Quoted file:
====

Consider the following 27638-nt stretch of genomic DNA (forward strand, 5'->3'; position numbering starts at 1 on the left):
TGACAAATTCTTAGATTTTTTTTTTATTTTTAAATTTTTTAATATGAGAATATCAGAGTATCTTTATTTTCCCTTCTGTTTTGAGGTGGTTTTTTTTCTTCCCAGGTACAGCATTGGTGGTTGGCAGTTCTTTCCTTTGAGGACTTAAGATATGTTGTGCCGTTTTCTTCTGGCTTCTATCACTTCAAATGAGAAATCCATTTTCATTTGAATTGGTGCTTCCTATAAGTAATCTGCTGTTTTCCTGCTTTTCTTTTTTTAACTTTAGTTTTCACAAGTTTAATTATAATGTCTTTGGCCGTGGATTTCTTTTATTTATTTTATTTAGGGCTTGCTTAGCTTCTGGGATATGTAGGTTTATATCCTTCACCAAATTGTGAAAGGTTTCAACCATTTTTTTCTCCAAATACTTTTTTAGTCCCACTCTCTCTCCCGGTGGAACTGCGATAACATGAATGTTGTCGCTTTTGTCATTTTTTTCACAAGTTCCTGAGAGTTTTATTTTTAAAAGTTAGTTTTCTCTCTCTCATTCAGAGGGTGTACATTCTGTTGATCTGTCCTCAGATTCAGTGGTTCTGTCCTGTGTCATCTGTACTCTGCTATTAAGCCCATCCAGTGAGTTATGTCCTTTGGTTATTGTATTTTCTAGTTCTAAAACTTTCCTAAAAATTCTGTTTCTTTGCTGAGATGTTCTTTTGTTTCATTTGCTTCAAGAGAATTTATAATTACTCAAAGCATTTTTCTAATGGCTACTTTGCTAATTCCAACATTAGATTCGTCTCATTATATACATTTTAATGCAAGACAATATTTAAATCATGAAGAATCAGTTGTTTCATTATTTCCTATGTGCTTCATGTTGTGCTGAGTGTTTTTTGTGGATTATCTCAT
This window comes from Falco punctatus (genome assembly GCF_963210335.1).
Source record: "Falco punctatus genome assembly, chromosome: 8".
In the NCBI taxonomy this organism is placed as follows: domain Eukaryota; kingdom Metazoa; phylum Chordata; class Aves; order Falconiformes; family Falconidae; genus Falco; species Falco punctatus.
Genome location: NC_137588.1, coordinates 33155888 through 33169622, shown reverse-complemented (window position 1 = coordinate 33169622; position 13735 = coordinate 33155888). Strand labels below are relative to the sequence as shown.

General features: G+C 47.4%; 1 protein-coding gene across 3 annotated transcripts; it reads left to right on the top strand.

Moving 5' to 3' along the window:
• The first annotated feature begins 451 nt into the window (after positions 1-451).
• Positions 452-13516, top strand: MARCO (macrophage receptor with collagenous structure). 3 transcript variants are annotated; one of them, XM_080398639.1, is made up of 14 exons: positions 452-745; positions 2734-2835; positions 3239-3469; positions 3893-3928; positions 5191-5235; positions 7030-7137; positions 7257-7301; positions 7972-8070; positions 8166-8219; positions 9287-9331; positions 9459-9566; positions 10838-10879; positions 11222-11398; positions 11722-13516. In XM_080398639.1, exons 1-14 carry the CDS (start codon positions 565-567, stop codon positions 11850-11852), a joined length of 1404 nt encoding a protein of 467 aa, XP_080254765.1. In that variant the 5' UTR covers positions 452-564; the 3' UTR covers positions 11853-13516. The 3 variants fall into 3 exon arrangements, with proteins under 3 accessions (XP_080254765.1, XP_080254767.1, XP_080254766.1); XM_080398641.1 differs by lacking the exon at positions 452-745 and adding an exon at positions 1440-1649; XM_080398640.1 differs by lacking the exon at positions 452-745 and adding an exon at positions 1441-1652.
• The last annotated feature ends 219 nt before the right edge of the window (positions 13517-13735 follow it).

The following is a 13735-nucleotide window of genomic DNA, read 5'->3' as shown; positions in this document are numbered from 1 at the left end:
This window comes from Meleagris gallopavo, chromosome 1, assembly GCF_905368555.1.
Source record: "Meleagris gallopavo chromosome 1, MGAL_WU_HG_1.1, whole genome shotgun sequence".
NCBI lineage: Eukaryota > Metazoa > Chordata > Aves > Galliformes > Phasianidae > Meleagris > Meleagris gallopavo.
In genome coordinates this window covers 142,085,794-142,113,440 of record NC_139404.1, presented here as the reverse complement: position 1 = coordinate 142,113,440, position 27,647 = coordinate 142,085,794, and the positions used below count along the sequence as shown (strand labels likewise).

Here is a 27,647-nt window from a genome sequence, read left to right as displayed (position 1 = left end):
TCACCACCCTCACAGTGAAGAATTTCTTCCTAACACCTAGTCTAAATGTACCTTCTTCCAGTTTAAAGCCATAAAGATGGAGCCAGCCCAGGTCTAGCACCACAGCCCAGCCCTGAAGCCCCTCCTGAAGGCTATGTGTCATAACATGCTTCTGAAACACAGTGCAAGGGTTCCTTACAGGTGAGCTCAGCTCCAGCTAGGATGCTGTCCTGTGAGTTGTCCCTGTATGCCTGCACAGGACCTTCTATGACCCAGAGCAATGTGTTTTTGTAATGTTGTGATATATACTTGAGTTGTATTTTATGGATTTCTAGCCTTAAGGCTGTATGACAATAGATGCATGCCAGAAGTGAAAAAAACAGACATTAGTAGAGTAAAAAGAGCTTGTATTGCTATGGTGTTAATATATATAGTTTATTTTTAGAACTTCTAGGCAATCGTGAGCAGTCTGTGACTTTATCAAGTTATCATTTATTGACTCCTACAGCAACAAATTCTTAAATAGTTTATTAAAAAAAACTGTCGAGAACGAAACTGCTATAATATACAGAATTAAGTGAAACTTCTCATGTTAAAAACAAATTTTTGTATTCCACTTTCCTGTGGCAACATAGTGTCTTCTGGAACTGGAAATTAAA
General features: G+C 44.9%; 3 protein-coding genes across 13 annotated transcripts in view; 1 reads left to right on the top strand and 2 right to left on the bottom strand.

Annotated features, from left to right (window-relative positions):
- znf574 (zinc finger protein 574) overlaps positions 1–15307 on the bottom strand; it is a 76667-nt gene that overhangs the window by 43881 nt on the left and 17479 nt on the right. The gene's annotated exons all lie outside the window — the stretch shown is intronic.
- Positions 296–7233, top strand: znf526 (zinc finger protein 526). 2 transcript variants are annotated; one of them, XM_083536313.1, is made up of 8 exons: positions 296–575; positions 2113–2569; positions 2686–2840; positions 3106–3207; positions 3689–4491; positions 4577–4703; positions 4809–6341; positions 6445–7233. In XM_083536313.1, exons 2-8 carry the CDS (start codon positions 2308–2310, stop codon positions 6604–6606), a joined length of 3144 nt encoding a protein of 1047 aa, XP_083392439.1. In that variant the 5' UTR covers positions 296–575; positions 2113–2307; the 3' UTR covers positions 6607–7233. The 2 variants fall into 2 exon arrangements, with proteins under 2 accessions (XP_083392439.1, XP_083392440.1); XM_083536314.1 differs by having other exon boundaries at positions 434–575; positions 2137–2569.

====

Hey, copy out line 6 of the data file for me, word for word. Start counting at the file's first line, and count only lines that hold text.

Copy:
Genome location: NC_137588.1, coordinates 33155888 through 33169622, shown reverse-complemented (window position 1 = coordinate 33169622; position 13735 = coordinate 33155888). Strand labels below are relative to the sequence as shown.